And consider that great prayer to Our Lady, the Salve Regina (Hail Holy Queen). Right at the heart of it, the actual petition is: Iesum... nobis... ostende (Show unto us... Jesus). So Our Lady is responsible for the desired, continuing, Epiphany, the showing forth of Our Blessed Lord.

What we have lost by disregarding Sacrosanctum Concilium and largely consigning our heritage to history...

Our Lady, Conceived Immaculate, Pray For Us


*UPDATE: On consulting my Graduale Triplex, I find that Ecce advenit does indeed predate Salve sancta parens.

Sunday 2 December 2018

The First Sunday of Advent

Today is the first Sunday of Advent.

Whilst the experts on the Pray,Tell  (or is that Prate, Hell...?) blog are quick to proclaim that Advent is not a time of penance, I demur.

I understand the concern with my position: that Advent should not be seen as the same as Lent.  I agree: the two are different, but there are similarities. Both Advent and Lent are characterised by a more solemn tone in the liturgy: violet or purple vestments are worn, and the Gloria is omitted; and both have a respite Sunday (with rose vestments): Gaudete in Advent and Laetare in Lent. 

Advent, of course, is a time of joyous preparation for the coming of Our Lord (memories of his first coming, and looking forward to his second, of course). But both of these considerations naturally lead us to listen to the words of St John the Baptist: Repent!

We think it important to keep our Advent Celebrations quite distinct from our Christmas Celebrations - though they are related, they are two different seasons of the Church's cycle, with different themes and moods.

So as ever, we will celebrate Advent by saying our prayers around the Advent Wreath, singing O Come O Come Emmanuel and having a reading as we add another character to our Jesse Tree. We will also say the wonderful collect from the traditional Roman rite of the Mass:

Arise in thy strength we beseech thee O Lord and come; from the dangers which threaten us because of our sins, be thy presence our sure defence, be thy deliverance our safety for ever more. 

For those who love Latin, or those who fondly remember my introduction to Liturgical Latin, here is the collect in Latin. too:

Excita, quǽsumus, Dómine, poténtiam tuam, et veni: ut ab imminéntibus peccatórum nostrórum perículis, te mereámur protegénte éripi, te liberánte salvári.

(This, of course, changes with the four Sundays of Advent).

The Marian Antiphon changes today from the Salve Regina to the Alma Redemptoris Mater, which we will sing until the Feast of the Purification (February 2nd).

Alma Redemptoris Mater

Alma redemptoris mater, 
quae pervia caeli porta manes,
et stella maris succurre cadenti
surgere qui curat populo.  
Tu quae genuisti, 
natura mirante, 
tuum sanctum Genitorem.  
Virgo prius, ac posterius, 
Gabrielis ab ore, 
summens illud ave, 
peccatorum miserere.

Mother of the Redeemer, who art ever of heaven
The open gate, and the star of the sea, aid a fallen people, 
Which is trying to rise again; thou who didst give birth, 
While Nature marveled how, to thy Holy Creator, 
Virgin both before and after, from Gabriel's mouth 
Accepting the All hail, be merciful towards sinners.

(Translated by Blessed John Henry Newman)

So today, we have been out collecting holly for the wreath, up in the attic looking for the advent calendars, Jesse Tree book etc, and I have been singing the Alma Redemptoris throughout the day. This afternoon, we sang  the Mass of the First Sunday of Advent: Ad te levavi animam meam.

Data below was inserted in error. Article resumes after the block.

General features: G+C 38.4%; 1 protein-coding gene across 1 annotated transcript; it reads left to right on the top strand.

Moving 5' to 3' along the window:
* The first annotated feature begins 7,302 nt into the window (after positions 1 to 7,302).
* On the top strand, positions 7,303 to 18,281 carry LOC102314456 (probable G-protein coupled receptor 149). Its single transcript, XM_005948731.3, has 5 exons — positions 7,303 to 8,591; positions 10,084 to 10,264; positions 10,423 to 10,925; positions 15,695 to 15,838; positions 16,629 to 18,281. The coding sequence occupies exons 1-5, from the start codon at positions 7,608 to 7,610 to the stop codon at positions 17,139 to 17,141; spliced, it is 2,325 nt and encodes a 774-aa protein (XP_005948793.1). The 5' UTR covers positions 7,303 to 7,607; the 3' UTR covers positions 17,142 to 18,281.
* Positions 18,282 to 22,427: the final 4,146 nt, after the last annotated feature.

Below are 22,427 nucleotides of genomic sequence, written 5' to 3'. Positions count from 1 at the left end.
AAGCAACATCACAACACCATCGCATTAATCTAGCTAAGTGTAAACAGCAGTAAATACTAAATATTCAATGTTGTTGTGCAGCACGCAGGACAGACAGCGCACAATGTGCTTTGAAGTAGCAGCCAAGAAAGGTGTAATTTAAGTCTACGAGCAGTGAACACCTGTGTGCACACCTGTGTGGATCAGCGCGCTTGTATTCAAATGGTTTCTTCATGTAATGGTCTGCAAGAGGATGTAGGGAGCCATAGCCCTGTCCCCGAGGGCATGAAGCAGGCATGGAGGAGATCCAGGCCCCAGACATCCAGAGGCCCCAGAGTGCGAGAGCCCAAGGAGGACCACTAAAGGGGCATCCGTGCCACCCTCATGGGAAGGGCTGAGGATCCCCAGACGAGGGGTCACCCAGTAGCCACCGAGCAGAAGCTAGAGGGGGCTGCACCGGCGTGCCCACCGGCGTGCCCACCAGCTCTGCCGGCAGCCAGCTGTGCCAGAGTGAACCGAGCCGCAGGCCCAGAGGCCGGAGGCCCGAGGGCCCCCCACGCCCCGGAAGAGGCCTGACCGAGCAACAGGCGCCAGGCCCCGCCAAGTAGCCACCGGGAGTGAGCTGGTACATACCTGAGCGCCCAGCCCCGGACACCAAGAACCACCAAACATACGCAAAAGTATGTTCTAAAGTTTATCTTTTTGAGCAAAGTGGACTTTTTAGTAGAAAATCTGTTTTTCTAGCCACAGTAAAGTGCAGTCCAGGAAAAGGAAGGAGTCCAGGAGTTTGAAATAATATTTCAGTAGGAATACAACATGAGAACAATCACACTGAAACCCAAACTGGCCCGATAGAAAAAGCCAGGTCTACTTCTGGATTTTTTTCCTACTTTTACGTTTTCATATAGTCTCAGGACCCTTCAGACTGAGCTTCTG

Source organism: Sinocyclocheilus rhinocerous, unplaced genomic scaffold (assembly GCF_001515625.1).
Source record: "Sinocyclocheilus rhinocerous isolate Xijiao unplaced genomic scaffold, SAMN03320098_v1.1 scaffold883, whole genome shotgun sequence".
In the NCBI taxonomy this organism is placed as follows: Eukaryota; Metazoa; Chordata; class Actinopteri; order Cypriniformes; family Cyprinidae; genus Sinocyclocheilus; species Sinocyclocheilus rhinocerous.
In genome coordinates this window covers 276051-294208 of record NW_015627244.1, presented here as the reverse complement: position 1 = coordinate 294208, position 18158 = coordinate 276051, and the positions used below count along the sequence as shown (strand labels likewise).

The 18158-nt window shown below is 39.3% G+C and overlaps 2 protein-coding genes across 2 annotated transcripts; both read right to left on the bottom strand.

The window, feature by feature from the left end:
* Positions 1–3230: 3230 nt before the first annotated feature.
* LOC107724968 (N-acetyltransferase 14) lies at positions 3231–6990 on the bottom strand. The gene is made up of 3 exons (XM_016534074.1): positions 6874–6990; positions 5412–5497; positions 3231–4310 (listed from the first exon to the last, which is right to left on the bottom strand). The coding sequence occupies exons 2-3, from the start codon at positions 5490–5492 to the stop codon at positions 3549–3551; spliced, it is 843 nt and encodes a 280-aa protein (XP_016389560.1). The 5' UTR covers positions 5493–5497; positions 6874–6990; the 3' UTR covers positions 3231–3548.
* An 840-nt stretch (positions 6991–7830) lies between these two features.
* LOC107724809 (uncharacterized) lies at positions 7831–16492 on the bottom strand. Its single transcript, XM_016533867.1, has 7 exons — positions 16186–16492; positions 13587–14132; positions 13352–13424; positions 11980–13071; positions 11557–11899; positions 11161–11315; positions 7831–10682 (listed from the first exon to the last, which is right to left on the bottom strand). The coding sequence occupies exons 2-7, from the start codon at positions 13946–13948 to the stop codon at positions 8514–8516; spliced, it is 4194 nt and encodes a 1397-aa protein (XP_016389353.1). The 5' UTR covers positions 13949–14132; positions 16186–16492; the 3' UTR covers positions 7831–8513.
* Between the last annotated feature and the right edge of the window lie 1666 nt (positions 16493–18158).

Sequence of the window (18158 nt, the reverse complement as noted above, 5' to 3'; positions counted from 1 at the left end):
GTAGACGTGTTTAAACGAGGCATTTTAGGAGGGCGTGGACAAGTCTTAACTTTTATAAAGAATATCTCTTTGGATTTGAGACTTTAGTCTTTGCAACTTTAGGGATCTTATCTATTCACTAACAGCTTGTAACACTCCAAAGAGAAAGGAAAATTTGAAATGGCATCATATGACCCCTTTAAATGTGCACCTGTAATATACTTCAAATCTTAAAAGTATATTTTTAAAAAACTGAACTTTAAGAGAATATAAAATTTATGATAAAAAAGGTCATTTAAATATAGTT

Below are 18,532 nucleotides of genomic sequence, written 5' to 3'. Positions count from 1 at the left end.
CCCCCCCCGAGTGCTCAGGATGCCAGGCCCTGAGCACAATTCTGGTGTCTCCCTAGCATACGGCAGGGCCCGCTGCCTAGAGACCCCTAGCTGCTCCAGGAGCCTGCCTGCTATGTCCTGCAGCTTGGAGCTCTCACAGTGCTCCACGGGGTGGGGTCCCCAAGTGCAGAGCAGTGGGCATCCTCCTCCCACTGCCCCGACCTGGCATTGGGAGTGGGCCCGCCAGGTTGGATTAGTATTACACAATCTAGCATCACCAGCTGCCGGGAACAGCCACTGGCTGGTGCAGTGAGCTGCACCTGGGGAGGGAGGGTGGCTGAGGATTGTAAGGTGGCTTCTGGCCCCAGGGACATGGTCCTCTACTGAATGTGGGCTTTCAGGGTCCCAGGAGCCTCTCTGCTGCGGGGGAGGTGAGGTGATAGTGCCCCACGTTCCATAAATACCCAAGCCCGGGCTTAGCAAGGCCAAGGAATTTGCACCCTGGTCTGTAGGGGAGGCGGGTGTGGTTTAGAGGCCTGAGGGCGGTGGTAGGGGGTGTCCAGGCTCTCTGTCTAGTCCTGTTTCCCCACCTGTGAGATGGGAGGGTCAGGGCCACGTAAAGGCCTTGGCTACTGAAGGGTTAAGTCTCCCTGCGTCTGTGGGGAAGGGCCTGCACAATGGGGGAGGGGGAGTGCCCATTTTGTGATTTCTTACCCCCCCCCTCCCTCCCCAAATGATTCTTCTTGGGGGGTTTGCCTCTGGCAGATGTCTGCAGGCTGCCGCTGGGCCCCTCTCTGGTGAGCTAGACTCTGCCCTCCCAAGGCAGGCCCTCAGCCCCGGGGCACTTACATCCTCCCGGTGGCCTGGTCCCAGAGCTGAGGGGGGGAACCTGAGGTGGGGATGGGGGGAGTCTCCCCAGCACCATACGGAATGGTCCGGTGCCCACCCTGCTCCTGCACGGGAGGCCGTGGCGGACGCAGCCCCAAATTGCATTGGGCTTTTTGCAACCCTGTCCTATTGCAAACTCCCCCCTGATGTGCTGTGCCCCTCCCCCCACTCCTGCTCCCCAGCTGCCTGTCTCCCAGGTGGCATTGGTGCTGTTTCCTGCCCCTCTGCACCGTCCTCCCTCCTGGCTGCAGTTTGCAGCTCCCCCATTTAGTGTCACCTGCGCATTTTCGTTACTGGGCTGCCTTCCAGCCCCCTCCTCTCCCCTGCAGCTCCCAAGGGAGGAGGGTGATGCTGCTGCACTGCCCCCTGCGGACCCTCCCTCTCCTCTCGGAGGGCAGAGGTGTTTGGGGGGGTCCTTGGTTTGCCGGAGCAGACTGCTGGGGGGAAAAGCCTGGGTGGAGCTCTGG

Anna's Jesse Tree blog, means that Ant and her family, in the North East, and Bernie, down in London, and Dominique, at university in Durham, can be with us spiritually at the end of each day as we Anna, Charlie (currently in residence) and I recall Salvation History.  

Pray for us all.

Saturday 6 October 2018

Dangerous Days

As I wrote at the start of the year (see A Momentous Year and What's the Agenda?) the pro-abortion lobby is planning a major offensive this year. 

The date of the next skirmish in the House of Commons has now been revealed: it is 23rd October, when there will be a 10 minute Rule Bill put before the House for a vote.

The vote on 23rd October is the start of the process: and it will give great heart to whichever side wins, influencing when and whether further attempts are made to remove abortion from all specific legal oversight.

What should we do? I have spoken with a number of MPs and former ministers over the years, and they all agree that personal lobbying by individual constituents is the thing that is most likely to influence how they vote on many issues. This has far more influence than (eg) large postcard campaigns organised by lobby groups, which are easily disregarded (I am old enough to remember the huge Mail Maggie A Mountain campaign back in the day: thousands of postcards delivered - and disregarded...)

Of course, the die-hard pro-abortionists will not be swayed, and the die-hard pro-life MPs can be relied on. But they are a minority (in both cases). There is a large 'muddled middle' and these are the MPs who are open to influence.

It is worth noting that an MP need not be pro-life to recognise that the proposed de-regulation is extremely unwise - as long as someone takes him or her through the implications.

So what we must do is make the time to visit our MPs' surgeries, if at all possible, or failing that, to write clear and courteous personal letters or emails, outlining why this is a bad idea.  If you don't know why it's a bad idea, or think that as we have virtual abortion on demand already, then it makes no difference, read my posts linked to above; or better still, perhaps, go to the excellent introductory brief  video by Life, and more importantly, read and use their excellent comprehensive guidance, that gives all the background you need.